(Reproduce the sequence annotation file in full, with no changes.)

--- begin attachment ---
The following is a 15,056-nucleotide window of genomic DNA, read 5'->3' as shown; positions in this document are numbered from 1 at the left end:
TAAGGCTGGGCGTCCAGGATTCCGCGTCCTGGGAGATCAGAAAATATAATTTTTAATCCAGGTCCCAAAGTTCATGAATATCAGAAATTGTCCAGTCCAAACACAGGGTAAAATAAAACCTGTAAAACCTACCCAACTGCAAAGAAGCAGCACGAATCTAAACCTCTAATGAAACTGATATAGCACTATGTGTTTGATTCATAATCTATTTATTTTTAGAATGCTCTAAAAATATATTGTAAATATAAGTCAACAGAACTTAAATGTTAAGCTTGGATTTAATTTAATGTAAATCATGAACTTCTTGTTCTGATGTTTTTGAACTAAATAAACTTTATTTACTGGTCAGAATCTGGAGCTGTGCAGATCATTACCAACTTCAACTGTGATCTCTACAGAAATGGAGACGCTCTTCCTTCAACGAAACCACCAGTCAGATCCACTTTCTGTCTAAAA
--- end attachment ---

The following is a 15,056-nucleotide window of genomic DNA, read 5'->3' as shown; positions in this document are numbered from 1 at the left end:
TAAGGCTGGGCGTCCAGGATTCCGCGTCCTGGGAGATCAGAAAATATAATTTTTAATCCAGGTCCCAAAGTTCATGAATATCAGAAATTGTCCAGTCCAAACACAGGGTAAAATAAAACCTGTAAAACCTACCCAACTGCAAAGAAGCAGCACGAATCTAAACCTCTAATGAAACTGATATAGCACTATGTGTTTGATTCATAATCTATTTATTTTTAGAATGCTCTAAAAATATATTGTAAATATAAGTCAACAGAACTTAAATGTTAAGCTTGGATTTAATTTAATGTAAATCATGAACTTCTTGTTCTGATGTTTTTGAACTAAATAAACTTTATTTACTGGTCAGAATCTGGAGCTGTGCAGATCATTACCAACTTCAACTGTGATCTCTACAGAAATGGAGACGCTCTTCCTTCAACGAAACCACCAGTCAGATCCACTTTCTGTCTAAAA